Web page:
The Impact of Cloud Computing
The primary driver for cloud computing adoption is shifting from costs to agility.
Many months ago, in an article I wrote on cloud computing, I cited a statement from observer and technology enfant terrible Nicholas Carr that succinctly summed up my own thoughts about the cloud, that its economic advantages would seem relatively insignificant when compared to its ability to transform how companies do business. From a 2009 post on his Rough Type blog, Carr wrote: "... The cloud in the end will be more interesting for the new models of computing it opens up rather than for its ability to accommodate the old ones."
I also thought IT Business Edge contributor Mike Vizard was really on to something in his post on cloud computing's possible impact on business process outsourcing, noting there were plenty of business processes that could be delivered as a shared service rather than hiring a dedicated staff to perform those functions. As he wrote:
Cloud computing creates a framework that, when coupled with virtualization and higher levels of IT process automation, will make it a whole lot easier to not only dynamically move application workloads, but entire business processes to drive what some will surely dub BPO 2.0.
Now a year-and-a-half later, Indian outsourcing giant Infosys is introducing Infosys Edge, a series of cloud-based platforms that address specific business processes. (Incidentally and perhaps coincidentally, the company a few months ago dropped "Technologies" from its name. Or maybe not so coincidentally. According to a news release, the "change in name accurately reflects the role Infosys now plays in addressing a broader canvas of business challenges in addition to the ones focused on technology.")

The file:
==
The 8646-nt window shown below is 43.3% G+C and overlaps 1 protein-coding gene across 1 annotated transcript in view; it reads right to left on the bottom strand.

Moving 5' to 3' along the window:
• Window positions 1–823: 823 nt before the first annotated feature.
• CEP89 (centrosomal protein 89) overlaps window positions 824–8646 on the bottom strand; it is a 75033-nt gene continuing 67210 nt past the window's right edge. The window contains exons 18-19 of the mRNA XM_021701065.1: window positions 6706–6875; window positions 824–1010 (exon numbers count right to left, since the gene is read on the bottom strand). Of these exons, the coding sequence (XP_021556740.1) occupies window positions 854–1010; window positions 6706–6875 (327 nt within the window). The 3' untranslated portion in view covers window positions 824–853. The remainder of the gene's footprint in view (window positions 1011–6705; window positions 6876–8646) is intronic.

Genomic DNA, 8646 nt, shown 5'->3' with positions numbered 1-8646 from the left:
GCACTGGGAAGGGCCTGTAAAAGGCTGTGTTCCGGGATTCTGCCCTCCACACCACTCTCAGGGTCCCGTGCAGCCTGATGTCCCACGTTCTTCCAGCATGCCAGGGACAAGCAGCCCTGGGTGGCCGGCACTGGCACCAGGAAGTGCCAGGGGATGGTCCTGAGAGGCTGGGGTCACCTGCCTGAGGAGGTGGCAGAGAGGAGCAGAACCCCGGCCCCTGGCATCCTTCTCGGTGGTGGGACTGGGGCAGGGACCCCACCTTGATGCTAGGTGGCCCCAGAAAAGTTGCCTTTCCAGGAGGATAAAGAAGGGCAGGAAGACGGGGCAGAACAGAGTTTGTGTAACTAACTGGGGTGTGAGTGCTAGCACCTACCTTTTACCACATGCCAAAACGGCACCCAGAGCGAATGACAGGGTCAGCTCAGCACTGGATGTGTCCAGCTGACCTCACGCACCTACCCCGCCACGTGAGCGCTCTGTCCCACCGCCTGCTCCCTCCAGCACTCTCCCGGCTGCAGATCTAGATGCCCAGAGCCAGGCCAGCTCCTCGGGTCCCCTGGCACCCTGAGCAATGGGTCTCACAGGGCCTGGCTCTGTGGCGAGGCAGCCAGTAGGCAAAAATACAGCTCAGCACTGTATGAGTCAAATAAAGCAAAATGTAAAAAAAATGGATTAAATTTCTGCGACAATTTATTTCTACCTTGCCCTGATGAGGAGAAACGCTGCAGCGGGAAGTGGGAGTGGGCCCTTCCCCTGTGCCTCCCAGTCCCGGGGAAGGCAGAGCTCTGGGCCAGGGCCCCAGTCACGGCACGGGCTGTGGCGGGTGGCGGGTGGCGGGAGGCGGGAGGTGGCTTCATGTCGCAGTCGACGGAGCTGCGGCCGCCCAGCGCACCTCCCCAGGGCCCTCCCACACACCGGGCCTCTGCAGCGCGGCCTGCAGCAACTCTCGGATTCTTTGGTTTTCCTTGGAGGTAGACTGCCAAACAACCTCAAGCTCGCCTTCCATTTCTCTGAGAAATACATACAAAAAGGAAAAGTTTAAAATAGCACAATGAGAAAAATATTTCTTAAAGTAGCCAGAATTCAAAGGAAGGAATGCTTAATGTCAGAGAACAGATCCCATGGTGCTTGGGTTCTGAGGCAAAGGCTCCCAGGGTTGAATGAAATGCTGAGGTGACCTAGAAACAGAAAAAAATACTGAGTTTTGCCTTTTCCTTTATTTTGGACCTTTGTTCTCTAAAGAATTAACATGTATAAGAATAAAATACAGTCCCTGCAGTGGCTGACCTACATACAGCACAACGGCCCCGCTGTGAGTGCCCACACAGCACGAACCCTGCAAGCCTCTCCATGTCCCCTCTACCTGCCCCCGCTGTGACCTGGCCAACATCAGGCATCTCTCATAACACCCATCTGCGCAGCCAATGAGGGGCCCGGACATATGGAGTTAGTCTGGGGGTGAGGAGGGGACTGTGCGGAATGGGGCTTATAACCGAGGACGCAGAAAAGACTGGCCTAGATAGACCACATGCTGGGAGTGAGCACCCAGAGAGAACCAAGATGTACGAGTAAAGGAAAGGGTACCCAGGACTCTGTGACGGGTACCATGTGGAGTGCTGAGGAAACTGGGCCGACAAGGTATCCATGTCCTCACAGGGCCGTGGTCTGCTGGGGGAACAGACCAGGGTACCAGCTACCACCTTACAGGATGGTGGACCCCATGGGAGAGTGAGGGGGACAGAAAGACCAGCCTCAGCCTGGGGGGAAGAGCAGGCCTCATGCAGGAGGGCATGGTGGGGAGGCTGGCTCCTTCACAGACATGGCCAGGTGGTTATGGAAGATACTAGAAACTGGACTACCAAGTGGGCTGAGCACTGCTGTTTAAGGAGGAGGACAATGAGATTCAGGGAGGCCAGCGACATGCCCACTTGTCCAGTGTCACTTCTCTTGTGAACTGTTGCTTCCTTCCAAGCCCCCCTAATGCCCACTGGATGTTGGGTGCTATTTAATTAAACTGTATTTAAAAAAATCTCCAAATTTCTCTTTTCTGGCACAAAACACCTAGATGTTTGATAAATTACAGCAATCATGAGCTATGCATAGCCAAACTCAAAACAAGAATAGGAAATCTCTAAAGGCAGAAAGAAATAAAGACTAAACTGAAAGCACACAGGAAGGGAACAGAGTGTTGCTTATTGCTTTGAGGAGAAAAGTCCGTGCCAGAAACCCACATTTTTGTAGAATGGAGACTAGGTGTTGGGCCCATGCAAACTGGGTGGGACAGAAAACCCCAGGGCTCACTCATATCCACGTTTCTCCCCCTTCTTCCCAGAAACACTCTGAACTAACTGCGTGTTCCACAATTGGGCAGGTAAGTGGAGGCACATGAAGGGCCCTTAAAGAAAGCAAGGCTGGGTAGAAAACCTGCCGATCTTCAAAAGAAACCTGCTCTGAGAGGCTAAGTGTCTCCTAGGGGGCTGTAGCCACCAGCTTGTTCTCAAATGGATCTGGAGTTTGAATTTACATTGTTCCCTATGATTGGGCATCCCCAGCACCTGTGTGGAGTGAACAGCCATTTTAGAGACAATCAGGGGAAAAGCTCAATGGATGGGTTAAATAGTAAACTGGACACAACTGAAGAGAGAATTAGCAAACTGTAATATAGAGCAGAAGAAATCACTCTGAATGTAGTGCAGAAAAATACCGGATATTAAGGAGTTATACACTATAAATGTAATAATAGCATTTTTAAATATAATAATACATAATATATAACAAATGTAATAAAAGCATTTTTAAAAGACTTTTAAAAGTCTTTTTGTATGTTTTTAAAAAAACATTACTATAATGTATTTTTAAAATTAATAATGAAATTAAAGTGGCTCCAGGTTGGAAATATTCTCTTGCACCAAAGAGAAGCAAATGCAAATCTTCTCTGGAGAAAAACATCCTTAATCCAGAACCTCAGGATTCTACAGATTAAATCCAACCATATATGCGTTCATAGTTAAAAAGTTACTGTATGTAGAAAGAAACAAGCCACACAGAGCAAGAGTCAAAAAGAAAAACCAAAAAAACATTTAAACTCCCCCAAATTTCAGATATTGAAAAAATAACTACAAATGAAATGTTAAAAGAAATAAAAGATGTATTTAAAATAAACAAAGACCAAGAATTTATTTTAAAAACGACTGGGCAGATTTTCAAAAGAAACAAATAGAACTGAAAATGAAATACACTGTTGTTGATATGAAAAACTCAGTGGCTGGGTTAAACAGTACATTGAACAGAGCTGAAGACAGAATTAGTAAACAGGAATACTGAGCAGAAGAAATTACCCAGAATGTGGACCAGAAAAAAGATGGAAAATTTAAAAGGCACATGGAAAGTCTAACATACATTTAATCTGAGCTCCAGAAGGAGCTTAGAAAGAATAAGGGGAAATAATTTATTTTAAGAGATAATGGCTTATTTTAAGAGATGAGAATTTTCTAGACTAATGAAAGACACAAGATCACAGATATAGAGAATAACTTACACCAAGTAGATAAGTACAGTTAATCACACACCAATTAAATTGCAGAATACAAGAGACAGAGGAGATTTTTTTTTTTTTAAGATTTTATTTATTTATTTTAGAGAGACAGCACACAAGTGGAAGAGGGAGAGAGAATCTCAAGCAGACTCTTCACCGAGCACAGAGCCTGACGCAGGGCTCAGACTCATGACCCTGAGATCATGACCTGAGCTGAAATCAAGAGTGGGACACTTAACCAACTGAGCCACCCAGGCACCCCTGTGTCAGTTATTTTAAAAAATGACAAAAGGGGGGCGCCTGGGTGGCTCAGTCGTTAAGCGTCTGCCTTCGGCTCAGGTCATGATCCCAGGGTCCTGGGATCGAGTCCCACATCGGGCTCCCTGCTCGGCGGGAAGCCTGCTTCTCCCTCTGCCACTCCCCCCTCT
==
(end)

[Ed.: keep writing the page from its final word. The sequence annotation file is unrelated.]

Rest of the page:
As Samson David, VP and global head for business platforms at Infosys, told Mike, the company wants to help its clients solve business problems rather than simply helping them lower their costs. (Of course, leveraging the cloud may help them lower their costs as well.) Writes Mike:
While it's too early to say what impact cloud computing will ultimately have on business or IT, it's clear that we're starting to scratch the surface of what is possible in the cloud. The question that still needs to be answered in the meantime is to what degree do companies really want to leverage discrete sets of processes that they would then have to orchestrate, versus trying to create some sort of competitive advantage by building those services themselves? Chances are that over time more companies are going to bet on the former rather than the latter simply because every time they reinvent a wheel, more often than not, they are just slowing their time to market.
I'm sure this move is also intended to position Infosys as a services provider that can offer its clients business benefits beyond cost reduction. It's a smart strategy, given that many outsourcing clients seem unhappy with their outsourcing partner's ability to help them uncover new and more creative ways of attaining business value.